Today I ordered Strawberry Goosefoot seeds. I have eaten these in the backwoods of Oregon and Alaska, and am pleased to note that they are also native to the mountains of New Mexico. These have a broad range in the United States, including the states both west and north of New Mexico. This is not found wild in Texas and the southeastern United States. It is also found in Canada, Ukraine, Russia, and Europe.
I ordered my seed from Nikitovka Seeds, Ukraine, which carries no GMO seeds, and I am glad to say that Russia has also banned GMO products as well as all corn and soybeans from the United States, since the little amount that is non GMO may well be contaminated. Sad to order seeds from the Ukraine to ensure that it has not been purchased by Bill Gates/Monsanto and turned into GMO or male sterile. The United States government seems to be in their thrall, and even Presidential candidate Clinton speaks openly on behalf of Monsanto. I suspect she eats organic non GMO herself, and would never feed her new grandchild Roundup Ready anything. I ordered through Amazon this time, but may order direct next time. They carry many seeds adapted to my climate. I’ll let you know how it goes.
Strawberry Goosefoot has a mildly tart taste much like oxalis, and for the same reason. Both have oxalates. New research notes little impact of dietary oxalates on kidney stones, but as always, follow your doctor’s recommendation. We not only eat oxalates in many fruits, vegetables, and meats, we manufacture our own from vitamin C. Still, if you are sensitive, no need to add another.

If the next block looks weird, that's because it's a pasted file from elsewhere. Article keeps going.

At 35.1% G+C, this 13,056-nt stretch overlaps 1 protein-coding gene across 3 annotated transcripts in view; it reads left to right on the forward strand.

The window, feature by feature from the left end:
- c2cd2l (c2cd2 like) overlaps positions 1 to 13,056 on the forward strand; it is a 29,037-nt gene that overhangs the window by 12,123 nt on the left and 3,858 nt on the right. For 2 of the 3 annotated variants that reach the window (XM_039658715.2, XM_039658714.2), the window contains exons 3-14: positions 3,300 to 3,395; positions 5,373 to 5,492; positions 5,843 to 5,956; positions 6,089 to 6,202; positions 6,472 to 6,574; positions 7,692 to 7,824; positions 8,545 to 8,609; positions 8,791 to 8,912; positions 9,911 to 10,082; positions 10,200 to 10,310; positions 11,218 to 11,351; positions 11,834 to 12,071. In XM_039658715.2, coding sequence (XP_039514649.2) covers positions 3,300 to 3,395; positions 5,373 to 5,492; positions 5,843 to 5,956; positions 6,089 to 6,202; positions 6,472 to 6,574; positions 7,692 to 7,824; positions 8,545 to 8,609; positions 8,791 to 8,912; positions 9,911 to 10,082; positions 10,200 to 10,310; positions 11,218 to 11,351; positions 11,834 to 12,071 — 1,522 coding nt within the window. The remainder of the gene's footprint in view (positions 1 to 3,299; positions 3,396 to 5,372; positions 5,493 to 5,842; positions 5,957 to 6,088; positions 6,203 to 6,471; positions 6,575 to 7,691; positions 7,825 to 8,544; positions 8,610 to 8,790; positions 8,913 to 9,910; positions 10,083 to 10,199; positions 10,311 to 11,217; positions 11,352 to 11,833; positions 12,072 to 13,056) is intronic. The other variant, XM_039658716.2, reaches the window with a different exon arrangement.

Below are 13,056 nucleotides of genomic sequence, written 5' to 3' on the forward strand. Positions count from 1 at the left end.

Chenopodium is a nice edible family, with many growing wild all over the United States. This one is a woodland species, so you can sow seeds in a shadier location than your vegetable patch and turn a non productive shady spot into nice greens and berry production. Like its cousin Lambs Quarters, Strawberry Goosefoot is an annual that reseeds itself. They are not deep rooted, if it comes up where you don’t want it, pull and eat.
The red berry is also edible and mild. It can be eaten out of hand, cooked, or preserved.
First Americans used this plant as a medical as well as an edible. It is good for bruising, and pulmonary problems. The berry was frequently used as a skin dye and to color leathers.
I ordered 2 packets of seed even though one will do. I will freeze the second packet to help retain its seed viability.
I admit I was looking for a good alpine strawberry when this came up. Internet serendipity, since this plant is much more important to my Food Forest’s circular economy than another domesticated strawberry. It feeds most wildlife and me too. I expect it to naturalize here. I will start the Strawberry Goosefoot seeds in raised Hugelkultur bed 2, with the blackberries, and encourage it to spread from there.